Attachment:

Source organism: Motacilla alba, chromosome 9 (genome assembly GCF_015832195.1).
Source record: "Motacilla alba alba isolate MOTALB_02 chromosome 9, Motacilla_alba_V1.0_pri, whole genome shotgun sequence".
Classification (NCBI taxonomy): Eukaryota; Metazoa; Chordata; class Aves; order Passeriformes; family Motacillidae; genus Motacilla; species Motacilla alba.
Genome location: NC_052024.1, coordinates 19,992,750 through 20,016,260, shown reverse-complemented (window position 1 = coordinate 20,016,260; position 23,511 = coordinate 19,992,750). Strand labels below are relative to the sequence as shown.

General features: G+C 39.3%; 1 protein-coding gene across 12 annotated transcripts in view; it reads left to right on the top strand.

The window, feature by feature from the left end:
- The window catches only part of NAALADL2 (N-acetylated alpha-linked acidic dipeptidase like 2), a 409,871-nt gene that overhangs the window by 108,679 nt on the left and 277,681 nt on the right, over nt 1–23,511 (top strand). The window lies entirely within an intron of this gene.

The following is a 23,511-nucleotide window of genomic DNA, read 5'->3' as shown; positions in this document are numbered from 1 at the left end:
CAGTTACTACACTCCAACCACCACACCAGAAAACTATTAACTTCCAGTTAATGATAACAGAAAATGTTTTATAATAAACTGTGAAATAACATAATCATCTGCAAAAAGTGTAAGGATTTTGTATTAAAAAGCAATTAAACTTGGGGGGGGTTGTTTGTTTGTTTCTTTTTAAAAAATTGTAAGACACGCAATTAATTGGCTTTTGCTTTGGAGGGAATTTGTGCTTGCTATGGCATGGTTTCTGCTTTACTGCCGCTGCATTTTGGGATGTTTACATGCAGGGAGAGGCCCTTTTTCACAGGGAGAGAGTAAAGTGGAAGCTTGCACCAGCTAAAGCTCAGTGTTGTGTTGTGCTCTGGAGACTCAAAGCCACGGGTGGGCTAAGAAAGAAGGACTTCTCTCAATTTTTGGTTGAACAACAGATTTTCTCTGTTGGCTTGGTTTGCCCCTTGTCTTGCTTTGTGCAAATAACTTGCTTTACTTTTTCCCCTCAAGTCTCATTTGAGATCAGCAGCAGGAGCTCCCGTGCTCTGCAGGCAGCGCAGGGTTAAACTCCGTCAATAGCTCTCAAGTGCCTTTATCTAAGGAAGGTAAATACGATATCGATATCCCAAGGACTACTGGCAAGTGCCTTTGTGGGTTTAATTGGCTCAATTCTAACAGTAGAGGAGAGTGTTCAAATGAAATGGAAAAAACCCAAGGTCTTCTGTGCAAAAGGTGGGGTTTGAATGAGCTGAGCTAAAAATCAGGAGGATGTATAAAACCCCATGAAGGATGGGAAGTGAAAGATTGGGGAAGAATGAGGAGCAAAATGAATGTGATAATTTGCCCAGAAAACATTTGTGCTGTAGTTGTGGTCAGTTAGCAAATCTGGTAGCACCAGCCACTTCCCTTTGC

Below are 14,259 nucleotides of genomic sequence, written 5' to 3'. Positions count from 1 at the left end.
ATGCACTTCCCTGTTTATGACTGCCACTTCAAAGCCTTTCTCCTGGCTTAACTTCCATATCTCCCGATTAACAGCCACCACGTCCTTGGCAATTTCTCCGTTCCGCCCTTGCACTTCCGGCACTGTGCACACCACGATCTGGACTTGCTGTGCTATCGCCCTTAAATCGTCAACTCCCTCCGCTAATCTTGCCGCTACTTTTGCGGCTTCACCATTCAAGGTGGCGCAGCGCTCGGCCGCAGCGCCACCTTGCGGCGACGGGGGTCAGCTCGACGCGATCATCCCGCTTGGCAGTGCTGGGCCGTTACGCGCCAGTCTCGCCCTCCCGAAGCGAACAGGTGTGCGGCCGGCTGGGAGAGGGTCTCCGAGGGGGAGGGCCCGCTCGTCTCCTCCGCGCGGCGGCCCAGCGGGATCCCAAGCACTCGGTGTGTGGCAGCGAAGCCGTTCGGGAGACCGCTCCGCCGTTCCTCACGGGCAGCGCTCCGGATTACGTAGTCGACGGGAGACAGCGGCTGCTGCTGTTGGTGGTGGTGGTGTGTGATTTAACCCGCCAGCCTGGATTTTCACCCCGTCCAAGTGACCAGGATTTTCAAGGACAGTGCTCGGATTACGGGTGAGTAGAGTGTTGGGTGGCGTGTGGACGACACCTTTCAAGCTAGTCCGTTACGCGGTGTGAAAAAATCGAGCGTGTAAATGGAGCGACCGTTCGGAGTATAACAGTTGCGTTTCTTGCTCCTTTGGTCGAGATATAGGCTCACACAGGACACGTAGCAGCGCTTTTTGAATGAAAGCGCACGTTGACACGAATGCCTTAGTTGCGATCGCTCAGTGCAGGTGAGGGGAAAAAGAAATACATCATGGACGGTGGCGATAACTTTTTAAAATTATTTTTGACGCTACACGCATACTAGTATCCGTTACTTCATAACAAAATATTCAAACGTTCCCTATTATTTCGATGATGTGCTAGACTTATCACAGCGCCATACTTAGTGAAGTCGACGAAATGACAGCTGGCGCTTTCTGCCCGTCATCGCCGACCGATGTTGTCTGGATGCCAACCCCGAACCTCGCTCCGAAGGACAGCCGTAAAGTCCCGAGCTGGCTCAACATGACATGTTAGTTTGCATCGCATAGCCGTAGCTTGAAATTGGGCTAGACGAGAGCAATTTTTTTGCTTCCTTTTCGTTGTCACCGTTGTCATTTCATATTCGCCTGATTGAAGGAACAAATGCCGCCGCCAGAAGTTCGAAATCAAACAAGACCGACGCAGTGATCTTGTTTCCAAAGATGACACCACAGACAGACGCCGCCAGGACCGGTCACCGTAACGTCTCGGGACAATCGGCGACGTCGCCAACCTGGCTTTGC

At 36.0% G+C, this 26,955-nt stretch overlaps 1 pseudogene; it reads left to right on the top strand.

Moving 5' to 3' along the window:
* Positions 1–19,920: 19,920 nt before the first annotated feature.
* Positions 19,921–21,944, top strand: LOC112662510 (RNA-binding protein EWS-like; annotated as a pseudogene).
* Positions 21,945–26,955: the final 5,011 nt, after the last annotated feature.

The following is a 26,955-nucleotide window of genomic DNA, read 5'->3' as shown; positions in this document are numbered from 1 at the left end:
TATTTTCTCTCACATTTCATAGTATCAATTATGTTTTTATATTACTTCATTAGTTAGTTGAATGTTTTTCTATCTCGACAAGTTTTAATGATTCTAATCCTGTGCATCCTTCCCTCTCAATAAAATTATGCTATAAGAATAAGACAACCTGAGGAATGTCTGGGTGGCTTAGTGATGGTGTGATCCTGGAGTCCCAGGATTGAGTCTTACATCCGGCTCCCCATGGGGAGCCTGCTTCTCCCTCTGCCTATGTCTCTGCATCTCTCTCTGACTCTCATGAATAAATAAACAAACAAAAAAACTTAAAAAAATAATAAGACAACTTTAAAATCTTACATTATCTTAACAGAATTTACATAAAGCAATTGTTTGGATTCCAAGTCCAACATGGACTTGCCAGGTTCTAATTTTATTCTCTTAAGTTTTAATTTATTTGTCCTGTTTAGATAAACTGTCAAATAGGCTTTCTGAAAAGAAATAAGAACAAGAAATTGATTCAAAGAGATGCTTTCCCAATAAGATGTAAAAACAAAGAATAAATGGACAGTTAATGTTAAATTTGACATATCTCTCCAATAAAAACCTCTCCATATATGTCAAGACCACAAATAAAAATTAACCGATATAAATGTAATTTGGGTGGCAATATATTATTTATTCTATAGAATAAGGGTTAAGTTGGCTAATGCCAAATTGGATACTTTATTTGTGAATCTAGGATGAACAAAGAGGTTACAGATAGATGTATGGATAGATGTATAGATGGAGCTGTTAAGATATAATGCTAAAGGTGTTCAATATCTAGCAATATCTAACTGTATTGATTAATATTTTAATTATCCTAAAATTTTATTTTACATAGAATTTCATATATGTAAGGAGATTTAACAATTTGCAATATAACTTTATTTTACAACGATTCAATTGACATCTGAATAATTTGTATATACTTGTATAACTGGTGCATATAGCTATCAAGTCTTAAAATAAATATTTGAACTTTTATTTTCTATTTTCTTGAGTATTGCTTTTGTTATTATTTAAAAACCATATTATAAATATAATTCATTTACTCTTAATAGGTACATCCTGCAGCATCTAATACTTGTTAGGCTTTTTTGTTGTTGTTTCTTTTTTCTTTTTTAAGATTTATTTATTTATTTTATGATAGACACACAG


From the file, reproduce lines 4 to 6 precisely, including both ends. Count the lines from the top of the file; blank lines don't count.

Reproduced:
Genome location: NC_052024.1, coordinates 19,992,750 through 20,016,260, shown reverse-complemented (window position 1 = coordinate 20,016,260; position 23,511 = coordinate 19,992,750). Strand labels below are relative to the sequence as shown.

General features: G+C 39.3%; 1 protein-coding gene across 12 annotated transcripts in view; it reads left to right on the top strand.

The window, feature by feature from the left end: